Anderson even became the first bowler to be called for a front-foot no-ball – a rarity for him – by the third umpire in Tests under the new system being trialled during this series when he over-stepped bowling to Azam in the 31st over.

Meanwhile, Masood was enjoying almost as good a time against Broad and, by the time Root turned to Archer and the offspin of Dom Bess, the batsmen were in a decent flow. They put on 78 runs together and, as Azam brought up his half-century off just 70 balls with a punch into the covers off Bess and then passed it with two runs behind square off Archer, the rain hit.

By that stage, Masood had moved to 45 not out, Pakistan had recovered from 43 for 2 to 121 for 2 and the players faced a long stay in the dressing rooms.

Manchester was eventually bathed in bright sunshine but, by the end of mopping-up operations, play resumed under lights with the dim skies back overhead.

Archer, who had bowled one ball before the lengthy stoppage, finished his over with plenty of short stuff, which meant Root was forced to turn back to spin, bringing himself on with Bess.

Masood added just one run, having faced 152 balls – more than any other visiting opener in England since 2016 – for his 46 not out before bad light forced play to be abandoned for the day.

In the course of his innings, Masood had two lives, both from Jos Buttler off the bowling of Bess. On 45, he survived an edge through to the keeper, and he hadn’t added to his score when, after the rain break, he charged at Bess, attempted to hit the ball to the leg side but missed, only to be saved when the ball bounced out of Jos Buttler’s gloves. At the other end, Azam had moved to an unbeaten 69 off 100 balls in a third-wicket stand of 96.



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Vivo pulls out as IPL 2020 title sponsors

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IPL title rights holders Vivo have pulled out of this year’s tournament, ESPNcricinfo understands. The development follows a public outcry over the tournament’s association with Vivo, a Chinese company, following clashes at the India-China border in June.

Neither the BCCI nor Vivo were available for comment on the issue.

In June, the BCCI had said it would “review” the sponsorship deals concerning the IPL, but did not name any brand. “Taking note of the border skirmish that resulted in the martyrdom of our brave jawans, the IPL Governing Council has convened a meeting next week to review IPL’s various sponsorship deals,” BCCI said in a tweet posted on June 19.

According to India Today Vivo would return as IPL’s title sponsor for the 2022 and 2023 editions. It also has reported that the BCCI will issue a tender in the coming days to find a title sponsor for the 2020 IPL season.

Two days ago, the BCCI’s formal announcement – signed by secretary Jay Shah – of the IPL being played in the UAE between September 15 and November 10 mentioned Vivo as the title sponsor.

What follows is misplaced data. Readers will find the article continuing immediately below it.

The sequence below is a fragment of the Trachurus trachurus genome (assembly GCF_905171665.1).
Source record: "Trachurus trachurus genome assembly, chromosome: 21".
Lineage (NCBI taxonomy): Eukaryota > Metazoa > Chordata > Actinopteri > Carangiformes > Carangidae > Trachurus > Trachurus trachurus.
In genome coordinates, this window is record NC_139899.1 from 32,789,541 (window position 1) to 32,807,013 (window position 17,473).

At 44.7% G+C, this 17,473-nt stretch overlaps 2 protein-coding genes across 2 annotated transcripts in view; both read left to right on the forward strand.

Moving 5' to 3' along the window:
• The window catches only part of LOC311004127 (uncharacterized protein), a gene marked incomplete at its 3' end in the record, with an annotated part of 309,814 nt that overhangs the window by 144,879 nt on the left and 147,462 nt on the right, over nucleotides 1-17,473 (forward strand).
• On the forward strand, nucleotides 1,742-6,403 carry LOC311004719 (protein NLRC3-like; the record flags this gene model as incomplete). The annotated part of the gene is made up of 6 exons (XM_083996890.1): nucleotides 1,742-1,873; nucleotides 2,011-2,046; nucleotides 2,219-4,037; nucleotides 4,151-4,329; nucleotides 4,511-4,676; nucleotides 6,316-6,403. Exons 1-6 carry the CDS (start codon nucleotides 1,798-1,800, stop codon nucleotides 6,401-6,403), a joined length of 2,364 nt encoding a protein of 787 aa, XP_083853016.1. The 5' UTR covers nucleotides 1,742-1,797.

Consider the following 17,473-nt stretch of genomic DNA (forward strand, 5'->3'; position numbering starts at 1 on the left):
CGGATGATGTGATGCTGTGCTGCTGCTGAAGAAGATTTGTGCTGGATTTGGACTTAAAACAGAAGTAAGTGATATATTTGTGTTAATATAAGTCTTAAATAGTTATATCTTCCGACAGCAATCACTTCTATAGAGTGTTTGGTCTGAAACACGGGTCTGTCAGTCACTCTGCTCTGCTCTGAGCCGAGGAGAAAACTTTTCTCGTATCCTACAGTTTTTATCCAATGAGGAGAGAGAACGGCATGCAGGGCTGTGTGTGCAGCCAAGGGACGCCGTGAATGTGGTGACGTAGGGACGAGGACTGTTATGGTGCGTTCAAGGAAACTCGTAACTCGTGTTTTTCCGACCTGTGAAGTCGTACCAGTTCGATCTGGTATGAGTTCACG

The decision is not likely to significantly affect the franchises financially. ESPNcricinfo spoke with several franchises, each of whom said that while the IPL was yet to inform them of the development, they were not fussed at the news. It is understood each franchise gets approximately Rs 20 crore per year from the Vivo contract. As far they are concerned, as long as the BCCI can rope in a replacement for Vivo, this development will not have any impact on them.

Vivo had bagged the title sponsorship for two years initially in 2015, and retained the rights signing a five-year contract (2017-22), paying about USD 341 million.



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Wasim Khan calls on England to tour Pakistan before 2022

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Wasim Khan is hoping England will send a T20 team to Pakistan ahead of their next scheduled visit in 2022.

England have not toured Pakistan since 2005-06 due to security concerns. But, before the Covid-19 pandemic, hopes had risen that they would return to the country in two years’ time.

Now, however, with Pakistan having helped England fulfil their international fixtures at significant inconvenience to their own players – they have already been in the country for a month and remain in lockdown – Wasim, the PCB chief executive, is hoping England can return the favour.

“England are due to tour in 2022 and we’d love to have them coming over well before then for a shorter tour,” Wasim told Sky Sports. “It’s something that we’ll speak to the ECB about. But it’s baby steps. There’s a lot of cricket still left to play. But we’re hoping in the near future England will definitely come.”

Wasim subsequently confirmed to ESPNcricinfo that he hoped England could send a T20 side to Pakistan. He accepted that “finding time in the FTP (future tours programme) could be the challenge at this stage” but suggested that a Lions tour, something he was calling for ahead of the dawn of Covid-19, would be “excellent as an alternative”.

ALSO READ: Jason Holder calls for reciprocal tour of Caribbean as West Indies fly home

While the ECB clarified there was no specific on-going discussion on the subject at present, it is not inconceivable the present global situation and the backlog in international fixtures could accelerate the usage of separate squads in red and white ball cricket.

England used something close to an A team for their recently concluded ODI series against Ireland – the final game featured four of the England XI that won the World Cup final – and they could potentially satisfy more requests for tours if they were to do so more often. West Indies have also expressed hopes England will tour in the coming months as they grapple with the financial ramifications of the Covid-19 pandemic.

Whether such tours take place or not, England’s schedule is likely to prove hectic in the coming months. A limited-overs tour of South Africa is currently pencilled in for December, while they hope to return to Sri Lanka in January to fulfil the Test tour that was called off in March. They are then expected to play a five-Test series against India which may well take place in the UAE. The IPL runs from September 19 to November 8.